- 4.1 - The pharmacy services provided are accessible to patients and the public
Why this is notable practice
The pharmacy is pro-active in identifying specific areas within the local community which have low rates of uptake of COVID-19 vaccinations. It does this by reviewing published data to inform its discussions with the local authority. And to help plan where vaccination pop-up sites are most needed.
How the pharmacy did this
The pharmacy had established good working relationships with the local authority. It did this through providing pop-up COVID-19 vaccination sites within the community. And people did not need to book an appointment to access this service. The clinical lead pharmacist for the service had identified that some pop-up sites operated in areas which had relatively high vaccination uptake rates. This had prompted the pharmacist to investigate vaccination rates in each area of the local authority by age cohort. This data had found some areas had a vaccine uptake of less than 50% in the 30-34-year-old age group and had an even lower uptake for younger cohorts. The pharmacist had produced a table of this data which clearly highlighted the areas where vaccine uptake was at its lowest. The project considered other factors such as social deprivation, the distance to current vaccination centres and the barriers to accessing centres, such as reliance on public transport.
The pharmacy shared this information with the local authority and highlighted the benefit of moving the service to communities where uptake rates were low. As a result of sharing the data the local authority worked with the pharmacy to identify suitable locations for pop-up sites. The sites included some local community centres and other places where people often got together. For example, one upcoming site was a local mosque.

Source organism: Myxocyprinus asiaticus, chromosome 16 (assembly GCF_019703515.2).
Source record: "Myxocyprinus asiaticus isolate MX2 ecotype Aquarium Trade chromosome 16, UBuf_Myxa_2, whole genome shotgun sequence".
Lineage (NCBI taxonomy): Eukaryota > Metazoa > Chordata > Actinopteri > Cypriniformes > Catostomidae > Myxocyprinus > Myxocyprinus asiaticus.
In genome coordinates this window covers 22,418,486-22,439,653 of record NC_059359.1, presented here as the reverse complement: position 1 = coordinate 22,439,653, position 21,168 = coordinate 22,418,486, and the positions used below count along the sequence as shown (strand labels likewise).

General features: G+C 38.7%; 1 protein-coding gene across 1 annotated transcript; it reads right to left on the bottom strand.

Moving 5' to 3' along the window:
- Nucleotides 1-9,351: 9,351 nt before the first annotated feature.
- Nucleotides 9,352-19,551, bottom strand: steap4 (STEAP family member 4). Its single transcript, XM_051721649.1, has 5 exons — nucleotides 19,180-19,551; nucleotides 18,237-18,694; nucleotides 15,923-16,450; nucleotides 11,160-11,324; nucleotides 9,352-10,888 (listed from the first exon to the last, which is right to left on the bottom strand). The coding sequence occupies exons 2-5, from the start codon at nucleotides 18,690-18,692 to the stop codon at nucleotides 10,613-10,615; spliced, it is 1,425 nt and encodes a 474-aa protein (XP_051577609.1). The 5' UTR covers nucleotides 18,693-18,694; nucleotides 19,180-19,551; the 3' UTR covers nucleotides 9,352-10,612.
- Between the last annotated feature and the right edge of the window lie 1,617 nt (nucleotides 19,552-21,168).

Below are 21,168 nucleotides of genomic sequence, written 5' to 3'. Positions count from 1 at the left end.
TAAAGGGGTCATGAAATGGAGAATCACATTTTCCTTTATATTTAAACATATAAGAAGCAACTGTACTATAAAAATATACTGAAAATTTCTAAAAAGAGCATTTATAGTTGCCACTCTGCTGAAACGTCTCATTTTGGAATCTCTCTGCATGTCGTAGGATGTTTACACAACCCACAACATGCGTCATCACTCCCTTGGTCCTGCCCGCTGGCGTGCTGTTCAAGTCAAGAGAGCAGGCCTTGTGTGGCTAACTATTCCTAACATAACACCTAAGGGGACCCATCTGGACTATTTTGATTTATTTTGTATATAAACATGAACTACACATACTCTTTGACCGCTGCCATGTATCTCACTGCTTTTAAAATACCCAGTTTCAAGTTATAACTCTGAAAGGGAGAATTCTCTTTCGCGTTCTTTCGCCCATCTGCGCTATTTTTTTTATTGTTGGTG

The pharmacy had completed a pop-up/roving risk assessment template which it submitted to the local NHS England team. The clinical lead completed an assurance visit to each site with a representative from the local authority prior to its approval. The assurance visit included a walk-through of the patient journey and ensured there was enough suitable space for preparing vaccines and enough space for managing two queues, two distinct pod areas for both the Pfizer and AstraZeneca vaccine, and a waiting area and post-vaccination observation area. The pharmacy had carefully considered storage requirements for the vaccines whilst in transit and at the sites. And it had strict monitoring processes in place for the storage and handling of the vaccine.
Following each successful assurance visit the local authority began to advertise the service. This ensured as many people as possible in the local community were aware of the service. And the pharmacy kept the site open until 19:00 to ensure people who worked office hours could attend after work. Team members from the pharmacy’s static vaccination centre worked at the pop-up sites. And had received full training on how to manage walk-in appointments. This included safety checks associated with identification, eligibility and details of any first doses already given.
What difference this made to patients
The pharmacy is supporting people to become vaccinated by making access to the COVID-19 vaccination programme easier. It is doing this by bringing the service directly to the communities in which they live. And by offering a walk-in service. By doing this it has removed some of the barriers for people who want to become vaccinated.
We have identified the standards most likely and least likely to be met in inspections, and highlighted examples of notable practice for each of these standards; to help everyone learn from others and to support continuous improvement: